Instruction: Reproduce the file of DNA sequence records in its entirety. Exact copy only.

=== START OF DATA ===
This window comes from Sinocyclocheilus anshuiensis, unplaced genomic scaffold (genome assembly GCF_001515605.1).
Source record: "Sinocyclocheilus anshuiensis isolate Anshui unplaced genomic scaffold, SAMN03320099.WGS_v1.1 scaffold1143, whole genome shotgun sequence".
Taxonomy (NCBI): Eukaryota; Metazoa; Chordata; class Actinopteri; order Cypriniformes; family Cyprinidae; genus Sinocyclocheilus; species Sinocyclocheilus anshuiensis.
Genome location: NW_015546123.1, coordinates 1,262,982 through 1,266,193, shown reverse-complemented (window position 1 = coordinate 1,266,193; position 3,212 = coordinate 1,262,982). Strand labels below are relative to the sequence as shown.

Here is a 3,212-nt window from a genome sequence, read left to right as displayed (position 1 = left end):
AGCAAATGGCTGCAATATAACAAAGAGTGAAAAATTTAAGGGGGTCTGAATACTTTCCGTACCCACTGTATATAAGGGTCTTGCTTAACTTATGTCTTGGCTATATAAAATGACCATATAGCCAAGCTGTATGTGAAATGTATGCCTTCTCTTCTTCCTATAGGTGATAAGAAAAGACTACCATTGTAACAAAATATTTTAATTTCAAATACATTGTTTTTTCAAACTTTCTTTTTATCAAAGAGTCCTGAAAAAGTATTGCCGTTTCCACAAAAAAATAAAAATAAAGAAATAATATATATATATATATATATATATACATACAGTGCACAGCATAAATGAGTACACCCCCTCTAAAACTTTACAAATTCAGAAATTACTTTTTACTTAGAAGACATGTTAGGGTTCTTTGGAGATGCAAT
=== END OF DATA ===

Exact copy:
This window comes from Sinocyclocheilus anshuiensis, unplaced genomic scaffold (genome assembly GCF_001515605.1).
Source record: "Sinocyclocheilus anshuiensis isolate Anshui unplaced genomic scaffold, SAMN03320099.WGS_v1.1 scaffold1143, whole genome shotgun sequence".
Taxonomy (NCBI): Eukaryota; Metazoa; Chordata; class Actinopteri; order Cypriniformes; family Cyprinidae; genus Sinocyclocheilus; species Sinocyclocheilus anshuiensis.
Genome location: NW_015546123.1, coordinates 1,262,982 through 1,266,193, shown reverse-complemented (window position 1 = coordinate 1,266,193; position 3,212 = coordinate 1,262,982). Strand labels below are relative to the sequence as shown.

Here is a 3,212-nt window from a genome sequence, read left to right as displayed (position 1 = left end):
AGCAAATGGCTGCAATATAACAAAGAGTGAAAAATTTAAGGGGGTCTGAATACTTTCCGTACCCACTGTATATAAGGGTCTTGCTTAACTTATGTCTTGGCTATATAAAATGACCATATAGCCAAGCTGTATGTGAAATGTATGCCTTCTCTTCTTCCTATAGGTGATAAGAAAAGACTACCATTGTAACAAAATATTTTAATTTCAAATACATTGTTTTTTCAAACTTTCTTTTTATCAAAGAGTCCTGAAAAAGTATTGCCGTTTCCACAAAAAAATAAAAATAAAGAAATAATATATATATATATATATATATATACATACAGTGCACAGCATAAATGAGTACACCCCCTCTAAAACTTTACAAATTCAGAAATTACTTTTTACTTAGAAGACATGTTAGGGTTCTTTGGAGATGCAAT